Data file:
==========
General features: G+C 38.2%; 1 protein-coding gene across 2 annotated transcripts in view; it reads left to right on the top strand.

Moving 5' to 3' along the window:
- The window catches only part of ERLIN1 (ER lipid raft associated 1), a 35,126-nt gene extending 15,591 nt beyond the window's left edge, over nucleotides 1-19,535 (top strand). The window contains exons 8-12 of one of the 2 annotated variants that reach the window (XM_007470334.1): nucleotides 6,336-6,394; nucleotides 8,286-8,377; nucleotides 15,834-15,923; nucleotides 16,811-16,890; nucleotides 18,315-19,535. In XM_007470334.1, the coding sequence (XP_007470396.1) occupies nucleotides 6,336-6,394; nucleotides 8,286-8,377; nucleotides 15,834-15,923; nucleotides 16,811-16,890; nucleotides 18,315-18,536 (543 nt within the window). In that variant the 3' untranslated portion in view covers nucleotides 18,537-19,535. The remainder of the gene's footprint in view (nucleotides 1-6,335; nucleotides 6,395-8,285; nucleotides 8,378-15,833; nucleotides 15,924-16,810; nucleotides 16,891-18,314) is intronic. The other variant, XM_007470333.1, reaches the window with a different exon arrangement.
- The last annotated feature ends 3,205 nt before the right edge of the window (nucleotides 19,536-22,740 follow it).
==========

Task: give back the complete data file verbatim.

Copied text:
General features: G+C 38.2%; 1 protein-coding gene across 2 annotated transcripts in view; it reads left to right on the top strand.

Moving 5' to 3' along the window:
- The window catches only part of ERLIN1 (ER lipid raft associated 1), a 35,126-nt gene extending 15,591 nt beyond the window's left edge, over nucleotides 1-19,535 (top strand). The window contains exons 8-12 of one of the 2 annotated variants that reach the window (XM_007470334.1): nucleotides 6,336-6,394; nucleotides 8,286-8,377; nucleotides 15,834-15,923; nucleotides 16,811-16,890; nucleotides 18,315-19,535. In XM_007470334.1, the coding sequence (XP_007470396.1) occupies nucleotides 6,336-6,394; nucleotides 8,286-8,377; nucleotides 15,834-15,923; nucleotides 16,811-16,890; nucleotides 18,315-18,536 (543 nt within the window). In that variant the 3' untranslated portion in view covers nucleotides 18,537-19,535. The remainder of the gene's footprint in view (nucleotides 1-6,335; nucleotides 6,395-8,285; nucleotides 8,378-15,833; nucleotides 15,924-16,810; nucleotides 16,891-18,314) is intronic. The other variant, XM_007470333.1, reaches the window with a different exon arrangement.
- The last annotated feature ends 3,205 nt before the right edge of the window (nucleotides 19,536-22,740 follow it).